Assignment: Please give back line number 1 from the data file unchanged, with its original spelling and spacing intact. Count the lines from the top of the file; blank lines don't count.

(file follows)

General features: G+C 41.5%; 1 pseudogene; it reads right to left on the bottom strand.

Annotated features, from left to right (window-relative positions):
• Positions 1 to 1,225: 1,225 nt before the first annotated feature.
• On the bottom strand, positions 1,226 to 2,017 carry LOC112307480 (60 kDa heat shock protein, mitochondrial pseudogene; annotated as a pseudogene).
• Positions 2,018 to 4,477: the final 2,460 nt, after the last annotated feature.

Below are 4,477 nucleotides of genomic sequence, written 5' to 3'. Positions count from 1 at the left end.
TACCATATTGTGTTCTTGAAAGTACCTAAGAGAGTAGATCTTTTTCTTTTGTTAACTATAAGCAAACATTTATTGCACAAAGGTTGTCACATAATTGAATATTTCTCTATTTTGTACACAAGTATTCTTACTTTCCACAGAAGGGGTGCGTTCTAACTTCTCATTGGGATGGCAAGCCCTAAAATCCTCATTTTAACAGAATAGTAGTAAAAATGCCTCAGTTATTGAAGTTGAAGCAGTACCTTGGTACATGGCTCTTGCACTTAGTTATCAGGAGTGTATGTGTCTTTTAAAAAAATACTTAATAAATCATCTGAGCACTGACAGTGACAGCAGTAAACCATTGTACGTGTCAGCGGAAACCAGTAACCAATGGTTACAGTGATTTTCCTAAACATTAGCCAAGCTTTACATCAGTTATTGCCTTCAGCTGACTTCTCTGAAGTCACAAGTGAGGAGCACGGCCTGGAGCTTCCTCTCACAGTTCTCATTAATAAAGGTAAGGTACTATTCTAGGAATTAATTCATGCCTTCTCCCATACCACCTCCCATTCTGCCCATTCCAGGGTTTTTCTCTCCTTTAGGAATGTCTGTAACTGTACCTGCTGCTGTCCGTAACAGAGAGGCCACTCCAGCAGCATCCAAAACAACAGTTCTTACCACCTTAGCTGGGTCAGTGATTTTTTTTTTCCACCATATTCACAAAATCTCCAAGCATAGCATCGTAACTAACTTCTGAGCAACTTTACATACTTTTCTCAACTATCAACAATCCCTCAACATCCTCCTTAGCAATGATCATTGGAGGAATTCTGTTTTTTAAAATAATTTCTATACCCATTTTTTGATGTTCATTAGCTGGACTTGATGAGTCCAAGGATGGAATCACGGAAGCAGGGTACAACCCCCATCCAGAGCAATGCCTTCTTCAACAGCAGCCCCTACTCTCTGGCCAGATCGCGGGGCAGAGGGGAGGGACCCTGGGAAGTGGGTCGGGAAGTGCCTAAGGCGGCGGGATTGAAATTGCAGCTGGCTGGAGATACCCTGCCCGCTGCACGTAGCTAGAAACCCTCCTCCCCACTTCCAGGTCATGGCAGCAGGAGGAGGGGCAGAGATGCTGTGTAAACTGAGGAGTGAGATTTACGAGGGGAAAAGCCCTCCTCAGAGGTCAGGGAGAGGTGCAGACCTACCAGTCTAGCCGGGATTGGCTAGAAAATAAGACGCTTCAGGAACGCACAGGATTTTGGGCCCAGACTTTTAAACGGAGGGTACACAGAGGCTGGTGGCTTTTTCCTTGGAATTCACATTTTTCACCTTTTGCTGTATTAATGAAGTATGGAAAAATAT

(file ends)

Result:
General features: G+C 41.5%; 1 pseudogene; it reads right to left on the bottom strand.